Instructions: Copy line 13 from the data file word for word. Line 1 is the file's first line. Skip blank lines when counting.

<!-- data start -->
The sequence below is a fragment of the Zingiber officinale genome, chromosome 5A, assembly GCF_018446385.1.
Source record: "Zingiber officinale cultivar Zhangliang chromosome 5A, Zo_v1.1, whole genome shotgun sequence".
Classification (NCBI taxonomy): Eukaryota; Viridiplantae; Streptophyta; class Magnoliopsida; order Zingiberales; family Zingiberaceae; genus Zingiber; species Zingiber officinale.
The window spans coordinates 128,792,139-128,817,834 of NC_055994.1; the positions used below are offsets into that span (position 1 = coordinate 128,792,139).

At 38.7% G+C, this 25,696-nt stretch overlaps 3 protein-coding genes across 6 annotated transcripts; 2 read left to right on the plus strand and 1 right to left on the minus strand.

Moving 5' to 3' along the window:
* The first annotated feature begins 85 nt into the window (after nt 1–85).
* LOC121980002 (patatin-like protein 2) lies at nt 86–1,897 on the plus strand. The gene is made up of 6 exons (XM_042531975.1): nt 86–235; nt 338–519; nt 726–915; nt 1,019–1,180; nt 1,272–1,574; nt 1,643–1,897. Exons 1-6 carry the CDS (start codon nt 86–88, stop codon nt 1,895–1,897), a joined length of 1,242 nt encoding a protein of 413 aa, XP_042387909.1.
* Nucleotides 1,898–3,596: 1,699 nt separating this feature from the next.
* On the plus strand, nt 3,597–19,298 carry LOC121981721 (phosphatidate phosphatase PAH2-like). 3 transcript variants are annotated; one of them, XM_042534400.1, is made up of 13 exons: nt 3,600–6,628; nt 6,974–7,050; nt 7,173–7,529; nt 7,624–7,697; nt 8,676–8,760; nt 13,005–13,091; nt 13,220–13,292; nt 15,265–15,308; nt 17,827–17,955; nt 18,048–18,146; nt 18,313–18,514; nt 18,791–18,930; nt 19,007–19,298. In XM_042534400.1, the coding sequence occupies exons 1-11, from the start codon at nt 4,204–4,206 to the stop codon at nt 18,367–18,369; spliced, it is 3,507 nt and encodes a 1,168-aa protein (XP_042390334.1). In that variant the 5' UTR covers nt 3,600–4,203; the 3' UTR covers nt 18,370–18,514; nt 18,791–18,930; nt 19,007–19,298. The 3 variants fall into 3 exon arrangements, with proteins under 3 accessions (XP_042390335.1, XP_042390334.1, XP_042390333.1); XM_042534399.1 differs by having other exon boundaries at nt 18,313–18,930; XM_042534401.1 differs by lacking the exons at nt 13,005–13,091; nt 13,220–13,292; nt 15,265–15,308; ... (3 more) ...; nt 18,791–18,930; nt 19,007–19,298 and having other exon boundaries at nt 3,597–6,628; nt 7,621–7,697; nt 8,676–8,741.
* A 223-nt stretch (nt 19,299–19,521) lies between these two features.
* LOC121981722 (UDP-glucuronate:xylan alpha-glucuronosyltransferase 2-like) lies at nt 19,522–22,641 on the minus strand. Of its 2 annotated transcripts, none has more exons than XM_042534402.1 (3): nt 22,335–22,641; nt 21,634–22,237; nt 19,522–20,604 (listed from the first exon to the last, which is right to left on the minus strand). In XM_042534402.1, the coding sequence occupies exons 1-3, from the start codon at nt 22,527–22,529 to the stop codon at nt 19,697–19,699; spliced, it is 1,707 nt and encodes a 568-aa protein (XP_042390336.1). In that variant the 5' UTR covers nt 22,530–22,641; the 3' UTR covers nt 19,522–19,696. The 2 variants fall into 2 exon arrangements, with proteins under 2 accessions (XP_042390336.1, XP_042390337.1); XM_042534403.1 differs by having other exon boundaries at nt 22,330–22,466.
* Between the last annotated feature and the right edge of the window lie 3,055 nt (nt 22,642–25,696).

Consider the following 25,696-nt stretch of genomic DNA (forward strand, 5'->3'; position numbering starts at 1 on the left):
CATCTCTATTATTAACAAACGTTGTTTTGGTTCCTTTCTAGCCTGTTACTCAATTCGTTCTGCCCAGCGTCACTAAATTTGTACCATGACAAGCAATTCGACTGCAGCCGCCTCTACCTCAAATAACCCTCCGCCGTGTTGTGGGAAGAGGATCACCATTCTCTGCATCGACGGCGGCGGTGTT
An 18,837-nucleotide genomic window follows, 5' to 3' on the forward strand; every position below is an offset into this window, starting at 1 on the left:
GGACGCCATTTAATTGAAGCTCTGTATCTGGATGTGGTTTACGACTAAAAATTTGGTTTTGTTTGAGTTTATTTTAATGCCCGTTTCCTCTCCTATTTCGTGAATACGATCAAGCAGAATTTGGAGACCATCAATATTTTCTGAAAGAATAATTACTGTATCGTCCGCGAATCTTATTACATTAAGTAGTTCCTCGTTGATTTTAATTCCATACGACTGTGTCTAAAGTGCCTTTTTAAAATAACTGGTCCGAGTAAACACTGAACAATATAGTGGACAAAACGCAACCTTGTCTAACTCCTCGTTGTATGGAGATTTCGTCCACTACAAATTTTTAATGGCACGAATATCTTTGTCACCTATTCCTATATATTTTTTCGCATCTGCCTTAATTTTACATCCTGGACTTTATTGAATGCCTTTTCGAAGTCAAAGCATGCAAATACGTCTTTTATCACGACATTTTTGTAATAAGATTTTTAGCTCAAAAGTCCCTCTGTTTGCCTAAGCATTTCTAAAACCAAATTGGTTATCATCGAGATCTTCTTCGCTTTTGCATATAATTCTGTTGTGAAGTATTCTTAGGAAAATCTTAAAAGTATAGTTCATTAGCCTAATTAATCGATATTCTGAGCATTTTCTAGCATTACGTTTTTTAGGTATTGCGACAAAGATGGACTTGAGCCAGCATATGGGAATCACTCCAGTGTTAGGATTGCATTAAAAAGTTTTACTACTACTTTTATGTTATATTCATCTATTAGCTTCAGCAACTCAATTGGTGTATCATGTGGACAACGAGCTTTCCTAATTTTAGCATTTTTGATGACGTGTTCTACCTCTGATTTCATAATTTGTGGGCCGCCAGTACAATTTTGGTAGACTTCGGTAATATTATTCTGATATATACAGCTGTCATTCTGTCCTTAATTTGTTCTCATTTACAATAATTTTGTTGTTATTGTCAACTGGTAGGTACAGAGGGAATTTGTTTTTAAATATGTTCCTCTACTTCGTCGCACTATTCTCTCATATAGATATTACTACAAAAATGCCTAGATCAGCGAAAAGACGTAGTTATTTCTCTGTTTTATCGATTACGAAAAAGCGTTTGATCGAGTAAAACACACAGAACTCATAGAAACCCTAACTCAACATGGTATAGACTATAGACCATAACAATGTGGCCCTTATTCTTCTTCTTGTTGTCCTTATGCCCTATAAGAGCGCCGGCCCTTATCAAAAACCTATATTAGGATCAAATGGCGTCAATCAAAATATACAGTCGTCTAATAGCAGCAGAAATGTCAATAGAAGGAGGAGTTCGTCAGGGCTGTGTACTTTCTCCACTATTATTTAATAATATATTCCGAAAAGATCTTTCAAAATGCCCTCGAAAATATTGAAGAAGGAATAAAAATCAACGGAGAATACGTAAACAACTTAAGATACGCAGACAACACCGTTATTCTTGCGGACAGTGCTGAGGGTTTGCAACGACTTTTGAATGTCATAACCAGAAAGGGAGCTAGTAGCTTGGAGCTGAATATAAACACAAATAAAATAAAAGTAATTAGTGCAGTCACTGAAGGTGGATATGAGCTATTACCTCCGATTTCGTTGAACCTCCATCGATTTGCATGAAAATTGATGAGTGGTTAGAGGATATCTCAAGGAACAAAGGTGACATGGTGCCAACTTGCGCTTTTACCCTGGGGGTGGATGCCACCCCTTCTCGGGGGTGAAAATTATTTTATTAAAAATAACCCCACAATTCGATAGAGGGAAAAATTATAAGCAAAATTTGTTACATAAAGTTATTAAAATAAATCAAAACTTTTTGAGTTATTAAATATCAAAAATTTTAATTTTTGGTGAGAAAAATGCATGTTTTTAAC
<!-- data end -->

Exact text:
* Between the last annotated feature and the right edge of the window lie 3,055 nt (nt 22,642–25,696).